A bunch of things


#1
This is an interesting article explaining that a combination of 3 elements is causing parkinson's disease and that if only 1 could be eliminated, PD could be stopped:

http://www.sciencedaily.com/releases/2009/04/090429132222.htm

However, the article also claims that dopamine release triggers alpa-synuclein to clump. So I was thinking ... are the PD meds fastening up death of DA neurons ? So I found this:

http://neurotalk.psychcentral.com/showthread.php?t=145293

Apparently L-dopa stimulates neurodegeneration of DA neurons. This is frightening. The dopamine is converted into DOPAL by MAO. And DOPAL is toxic for the DA neurons. In a normal brain DOPAL gets cleared up, but people with PD have a failure in the cleanup mechanism and therefore 4.4 times more DOPAL in their brain (post-mortem analysis). At the same time, this explains why azilect might be neuroprotective. As azilect inhibits MAO more dopamine is present in the brain, but less gets converted into DOPAL. So I think that due to azilect less DOPAL is in the brain than in a normal brain so less needs to get cleared, which is perfect for people with PD as their clearing system is malfunctioning.

Taking this into account I think the GM1 ganglioside study is of crucial importance. Even if symptomatic improvement is the result of GM1 rewiring the brain, than still its benefit is unbelievably huge for PD patients. So I think that Dr. Schneider should heavily push for GM1 ganglioside.

After a little bit of more investigation I also found that there are neuroprotectants that in vitro have shown that they protect against L-dopa induced toxicity:

http://europepmc.org/abstract/MED/22196758 (baicalein)

http://www.hygeiajournal.com/Downloads/14462412784Amelioration%20of%20cns%20toxocities.pdf (tinospora cordifolia)

I think these findings are very important. It shocks me these things are not really considered or discussed in PD community.

#2
Azilect reduces DOPAL induced a-synuclein aggregation:

http://www.mdsabstracts.com/abstract.asp?MeetingID=787&id=99911

#3
I know I am posting a bit too much again, but the more I dig into this, the more interesting things become:

http://www.ncbi.nlm.nih.gov/pmc/articles/PMC3284575/

This mouse models looks more interesting to do preclinical testing with than the standard mouse models they use.

#4
Nice research MisterX. The DOPAL hypothesis is being worked on by several groups. Once again, is the decrease of the detoxifying enzymes a cause of or an effect of a dying neuron?

#5
Bartobob, I am definitely not an expert. But the hypotesis that goes around at the moment does make sense. It is known that there is a link between PD and pesticides. I read that something in the pesticides gives raise to something else that inhibits the detoxification process in the brain. As a consequence of this, more DOPAL is present. DOPAL is only toxic to dopamine neurons, so this could explain why only the dopamine neurons are initially dying in PD patients. It has also been shown that due to excessive DOPAL a-synuclein gets clumped and starts attacking neurons too. And many studies have already confirmed presence of these clumps in PD brain. Yesterday a new study confirmed this again (http://www.sciencedaily.com/releases/2013/02/130207141402.htm?utm_source=feedburner&utm_medium=feed&utm_campaign=Feed%3A+sciencedaily+%28ScienceDaily%3A+Latest+Science+News%29)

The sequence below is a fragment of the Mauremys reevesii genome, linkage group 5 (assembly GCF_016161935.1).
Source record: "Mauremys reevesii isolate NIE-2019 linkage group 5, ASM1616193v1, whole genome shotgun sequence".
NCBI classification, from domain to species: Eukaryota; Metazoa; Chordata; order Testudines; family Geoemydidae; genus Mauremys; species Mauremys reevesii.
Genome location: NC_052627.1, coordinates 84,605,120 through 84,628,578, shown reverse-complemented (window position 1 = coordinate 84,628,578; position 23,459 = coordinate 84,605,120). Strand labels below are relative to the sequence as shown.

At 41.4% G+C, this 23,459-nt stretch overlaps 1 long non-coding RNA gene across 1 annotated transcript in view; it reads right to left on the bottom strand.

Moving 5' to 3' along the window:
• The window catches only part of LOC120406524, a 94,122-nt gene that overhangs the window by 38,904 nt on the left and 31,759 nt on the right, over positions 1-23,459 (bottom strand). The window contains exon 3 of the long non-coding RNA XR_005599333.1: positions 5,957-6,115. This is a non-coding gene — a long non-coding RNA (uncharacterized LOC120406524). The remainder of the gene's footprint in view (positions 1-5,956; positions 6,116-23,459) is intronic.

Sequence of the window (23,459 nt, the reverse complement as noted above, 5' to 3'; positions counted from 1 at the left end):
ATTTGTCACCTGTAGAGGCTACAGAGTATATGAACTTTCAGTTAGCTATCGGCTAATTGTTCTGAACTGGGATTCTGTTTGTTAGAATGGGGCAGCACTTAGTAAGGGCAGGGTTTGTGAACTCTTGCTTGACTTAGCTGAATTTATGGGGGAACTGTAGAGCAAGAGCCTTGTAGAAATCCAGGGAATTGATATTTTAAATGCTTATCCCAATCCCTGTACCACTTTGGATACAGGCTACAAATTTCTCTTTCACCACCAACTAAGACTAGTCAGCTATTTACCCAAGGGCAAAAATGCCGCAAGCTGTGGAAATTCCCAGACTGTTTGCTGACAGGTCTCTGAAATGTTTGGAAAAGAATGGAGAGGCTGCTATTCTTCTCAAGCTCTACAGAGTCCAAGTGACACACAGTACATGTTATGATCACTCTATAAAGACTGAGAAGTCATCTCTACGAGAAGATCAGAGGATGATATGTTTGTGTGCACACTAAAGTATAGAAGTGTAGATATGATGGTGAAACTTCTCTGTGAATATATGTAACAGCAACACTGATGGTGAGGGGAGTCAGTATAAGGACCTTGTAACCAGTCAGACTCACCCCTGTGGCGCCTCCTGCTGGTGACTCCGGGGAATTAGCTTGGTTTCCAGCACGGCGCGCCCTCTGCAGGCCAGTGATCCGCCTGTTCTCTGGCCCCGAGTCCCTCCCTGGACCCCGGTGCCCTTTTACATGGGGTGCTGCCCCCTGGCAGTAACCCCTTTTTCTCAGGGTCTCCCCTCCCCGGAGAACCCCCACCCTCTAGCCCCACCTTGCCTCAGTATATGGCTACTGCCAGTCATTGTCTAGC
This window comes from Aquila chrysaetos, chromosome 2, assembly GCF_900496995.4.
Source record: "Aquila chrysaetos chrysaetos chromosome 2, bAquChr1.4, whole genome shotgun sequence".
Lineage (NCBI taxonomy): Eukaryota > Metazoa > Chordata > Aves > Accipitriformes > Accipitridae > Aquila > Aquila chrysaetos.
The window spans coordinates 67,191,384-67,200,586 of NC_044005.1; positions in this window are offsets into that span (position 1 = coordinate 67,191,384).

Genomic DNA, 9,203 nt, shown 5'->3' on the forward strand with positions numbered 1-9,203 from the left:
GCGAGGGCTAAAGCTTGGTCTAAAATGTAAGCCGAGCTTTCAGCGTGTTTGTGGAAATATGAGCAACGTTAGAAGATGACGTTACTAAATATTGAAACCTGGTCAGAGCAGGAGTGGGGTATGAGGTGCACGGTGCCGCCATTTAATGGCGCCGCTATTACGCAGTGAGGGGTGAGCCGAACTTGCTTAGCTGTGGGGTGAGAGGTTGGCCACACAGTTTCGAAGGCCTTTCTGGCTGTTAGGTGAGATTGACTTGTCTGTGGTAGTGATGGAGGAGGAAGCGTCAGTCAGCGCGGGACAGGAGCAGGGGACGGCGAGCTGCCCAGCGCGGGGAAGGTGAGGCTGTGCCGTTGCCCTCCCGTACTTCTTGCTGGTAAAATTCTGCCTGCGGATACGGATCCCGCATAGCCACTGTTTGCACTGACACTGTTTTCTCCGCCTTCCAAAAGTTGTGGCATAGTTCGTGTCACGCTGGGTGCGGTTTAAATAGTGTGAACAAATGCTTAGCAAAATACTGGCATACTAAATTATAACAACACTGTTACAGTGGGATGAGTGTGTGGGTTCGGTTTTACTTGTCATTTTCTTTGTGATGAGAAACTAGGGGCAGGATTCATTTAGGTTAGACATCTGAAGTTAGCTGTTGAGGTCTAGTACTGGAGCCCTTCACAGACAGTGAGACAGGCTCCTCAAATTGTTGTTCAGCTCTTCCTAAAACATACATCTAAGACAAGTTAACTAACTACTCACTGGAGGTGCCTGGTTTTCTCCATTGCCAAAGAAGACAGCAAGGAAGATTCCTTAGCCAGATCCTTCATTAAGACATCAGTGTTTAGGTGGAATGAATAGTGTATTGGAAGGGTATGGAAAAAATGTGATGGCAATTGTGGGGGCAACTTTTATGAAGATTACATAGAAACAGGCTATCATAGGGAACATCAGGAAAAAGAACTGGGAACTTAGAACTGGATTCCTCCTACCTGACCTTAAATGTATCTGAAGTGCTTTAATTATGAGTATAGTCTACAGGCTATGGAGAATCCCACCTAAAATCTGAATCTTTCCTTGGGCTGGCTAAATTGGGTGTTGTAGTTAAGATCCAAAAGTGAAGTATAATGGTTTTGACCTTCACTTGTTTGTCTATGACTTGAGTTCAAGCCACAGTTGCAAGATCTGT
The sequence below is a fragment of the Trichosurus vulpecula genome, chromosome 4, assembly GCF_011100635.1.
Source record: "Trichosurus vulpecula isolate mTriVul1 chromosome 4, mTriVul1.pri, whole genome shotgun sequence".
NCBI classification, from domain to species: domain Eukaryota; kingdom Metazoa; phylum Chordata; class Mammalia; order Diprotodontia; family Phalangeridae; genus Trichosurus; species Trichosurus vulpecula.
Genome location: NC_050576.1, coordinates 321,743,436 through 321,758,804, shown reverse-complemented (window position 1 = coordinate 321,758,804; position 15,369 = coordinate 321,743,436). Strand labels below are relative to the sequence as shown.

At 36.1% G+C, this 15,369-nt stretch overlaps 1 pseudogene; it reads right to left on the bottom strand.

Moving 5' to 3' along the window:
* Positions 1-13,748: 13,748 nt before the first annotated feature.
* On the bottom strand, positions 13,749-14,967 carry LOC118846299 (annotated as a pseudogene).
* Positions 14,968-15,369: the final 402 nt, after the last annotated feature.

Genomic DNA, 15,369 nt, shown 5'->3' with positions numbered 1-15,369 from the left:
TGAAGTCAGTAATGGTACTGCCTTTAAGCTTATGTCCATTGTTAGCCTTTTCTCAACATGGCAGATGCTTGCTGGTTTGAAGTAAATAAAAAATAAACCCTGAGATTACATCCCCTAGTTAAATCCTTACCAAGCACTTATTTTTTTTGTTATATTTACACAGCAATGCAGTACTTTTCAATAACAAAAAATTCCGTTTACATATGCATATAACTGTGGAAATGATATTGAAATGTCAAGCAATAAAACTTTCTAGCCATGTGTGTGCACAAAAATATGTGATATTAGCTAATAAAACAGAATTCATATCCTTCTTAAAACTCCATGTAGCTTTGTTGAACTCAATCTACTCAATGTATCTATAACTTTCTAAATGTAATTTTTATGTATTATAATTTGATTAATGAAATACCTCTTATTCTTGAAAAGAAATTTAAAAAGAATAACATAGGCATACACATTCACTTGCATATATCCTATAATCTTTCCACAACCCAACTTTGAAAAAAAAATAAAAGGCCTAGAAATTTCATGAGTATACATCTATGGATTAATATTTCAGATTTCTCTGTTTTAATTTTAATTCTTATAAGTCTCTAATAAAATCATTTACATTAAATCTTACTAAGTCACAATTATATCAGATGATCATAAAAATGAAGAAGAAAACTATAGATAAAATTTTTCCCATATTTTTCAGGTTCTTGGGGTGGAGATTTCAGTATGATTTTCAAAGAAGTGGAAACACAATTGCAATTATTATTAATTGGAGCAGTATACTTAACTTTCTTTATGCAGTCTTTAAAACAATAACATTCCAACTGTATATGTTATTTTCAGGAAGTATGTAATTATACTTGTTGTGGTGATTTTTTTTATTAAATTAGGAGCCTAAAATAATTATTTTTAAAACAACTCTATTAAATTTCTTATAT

There are other things indicating this. There have been levedopa studies to show whether L-dopa slows down progression of PD. Symptomatically it looked like it slowed PD down. But brain scans showed less neurons. So scientist were confused at that time. But the study of the thread I posted confirms that L-dopa fastens neuronal death.

This theory fits every piece perfectly together.

So knowing this, the best thing to do is avoid L-dopa as much as possible. It shocks me to realize that many doctors just immediately prescribe L-dopa in recently diagnosed patients. The first doctor my father went to prescribed him L-dopa. I said the doctor was crazy and I sent him to a different one in a city 45 minutes away from ours. He gave him azilect and mirapex. After doing all this research I did, I am happy we didn't listen to the first doctor.

In fact, today I investigated mirapex and its mechanism and again it shows mirapex is much better than L-dopa. It replaces dopamine, so things work great again without creation of extra DOPAL. Even if the day comes that you need to take L-dopa, my thought is that you should always keep combining this with azilect and mirapex. Azilect at least seems to inhibit a-synuclein clump formation (see one of the links I posted here). And Mirapex is can still be working as a dopamine replacement that doesn't create DOPAL. At the same time, less L-dopa will be needed if both drugs are taken.

Oh ... I also have an aunt with PD. She is 80 years old. She is also taking L-dopa as first treatment. I will need to contact my uncle and tell him about my research here.